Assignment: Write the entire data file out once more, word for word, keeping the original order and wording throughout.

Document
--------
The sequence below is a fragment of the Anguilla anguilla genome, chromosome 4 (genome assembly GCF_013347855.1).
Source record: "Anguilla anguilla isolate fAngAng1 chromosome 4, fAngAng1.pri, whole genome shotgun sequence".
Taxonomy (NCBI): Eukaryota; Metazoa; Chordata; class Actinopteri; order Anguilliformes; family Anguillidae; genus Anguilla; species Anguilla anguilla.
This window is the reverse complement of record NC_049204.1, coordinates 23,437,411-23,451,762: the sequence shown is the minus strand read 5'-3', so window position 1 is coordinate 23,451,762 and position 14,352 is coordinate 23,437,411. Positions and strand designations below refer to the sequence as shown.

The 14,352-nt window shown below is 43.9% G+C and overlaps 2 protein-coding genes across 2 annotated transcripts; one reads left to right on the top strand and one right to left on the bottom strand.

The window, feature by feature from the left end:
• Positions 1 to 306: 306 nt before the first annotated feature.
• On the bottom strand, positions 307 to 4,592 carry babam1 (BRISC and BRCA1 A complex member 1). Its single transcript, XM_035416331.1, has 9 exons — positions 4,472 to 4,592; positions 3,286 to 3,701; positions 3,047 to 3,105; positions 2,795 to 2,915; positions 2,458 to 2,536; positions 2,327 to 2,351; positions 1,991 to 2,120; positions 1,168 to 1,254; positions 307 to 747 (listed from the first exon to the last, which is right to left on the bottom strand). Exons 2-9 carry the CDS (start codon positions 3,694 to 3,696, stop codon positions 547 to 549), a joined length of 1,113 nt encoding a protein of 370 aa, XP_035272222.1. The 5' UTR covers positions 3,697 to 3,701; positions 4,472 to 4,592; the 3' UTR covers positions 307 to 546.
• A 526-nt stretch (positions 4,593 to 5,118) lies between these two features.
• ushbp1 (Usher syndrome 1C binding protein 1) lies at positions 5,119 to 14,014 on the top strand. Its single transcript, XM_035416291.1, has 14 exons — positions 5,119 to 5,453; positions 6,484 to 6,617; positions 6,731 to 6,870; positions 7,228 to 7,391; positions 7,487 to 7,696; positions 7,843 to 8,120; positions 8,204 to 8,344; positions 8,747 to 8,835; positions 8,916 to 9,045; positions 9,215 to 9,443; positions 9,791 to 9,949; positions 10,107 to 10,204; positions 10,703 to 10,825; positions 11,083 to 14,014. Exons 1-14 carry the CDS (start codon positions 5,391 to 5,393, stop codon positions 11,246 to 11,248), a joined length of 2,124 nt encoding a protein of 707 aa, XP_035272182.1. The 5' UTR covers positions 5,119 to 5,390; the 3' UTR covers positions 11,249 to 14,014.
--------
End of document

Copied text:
The sequence below is a fragment of the Anguilla anguilla genome, chromosome 4 (genome assembly GCF_013347855.1).
Source record: "Anguilla anguilla isolate fAngAng1 chromosome 4, fAngAng1.pri, whole genome shotgun sequence".
Taxonomy (NCBI): Eukaryota; Metazoa; Chordata; class Actinopteri; order Anguilliformes; family Anguillidae; genus Anguilla; species Anguilla anguilla.
This window is the reverse complement of record NC_049204.1, coordinates 23,437,411-23,451,762: the sequence shown is the minus strand read 5'-3', so window position 1 is coordinate 23,451,762 and position 14,352 is coordinate 23,437,411. Positions and strand designations below refer to the sequence as shown.

The 14,352-nt window shown below is 43.9% G+C and overlaps 2 protein-coding genes across 2 annotated transcripts; one reads left to right on the top strand and one right to left on the bottom strand.

The window, feature by feature from the left end:
• Positions 1 to 306: 306 nt before the first annotated feature.
• On the bottom strand, positions 307 to 4,592 carry babam1 (BRISC and BRCA1 A complex member 1). Its single transcript, XM_035416331.1, has 9 exons — positions 4,472 to 4,592; positions 3,286 to 3,701; positions 3,047 to 3,105; positions 2,795 to 2,915; positions 2,458 to 2,536; positions 2,327 to 2,351; positions 1,991 to 2,120; positions 1,168 to 1,254; positions 307 to 747 (listed from the first exon to the last, which is right to left on the bottom strand). Exons 2-9 carry the CDS (start codon positions 3,694 to 3,696, stop codon positions 547 to 549), a joined length of 1,113 nt encoding a protein of 370 aa, XP_035272222.1. The 5' UTR covers positions 3,697 to 3,701; positions 4,472 to 4,592; the 3' UTR covers positions 307 to 546.
• A 526-nt stretch (positions 4,593 to 5,118) lies between these two features.
• ushbp1 (Usher syndrome 1C binding protein 1) lies at positions 5,119 to 14,014 on the top strand. Its single transcript, XM_035416291.1, has 14 exons — positions 5,119 to 5,453; positions 6,484 to 6,617; positions 6,731 to 6,870; positions 7,228 to 7,391; positions 7,487 to 7,696; positions 7,843 to 8,120; positions 8,204 to 8,344; positions 8,747 to 8,835; positions 8,916 to 9,045; positions 9,215 to 9,443; positions 9,791 to 9,949; positions 10,107 to 10,204; positions 10,703 to 10,825; positions 11,083 to 14,014. Exons 1-14 carry the CDS (start codon positions 5,391 to 5,393, stop codon positions 11,246 to 11,248), a joined length of 2,124 nt encoding a protein of 707 aa, XP_035272182.1. The 5' UTR covers positions 5,119 to 5,390; the 3' UTR covers positions 11,249 to 14,014.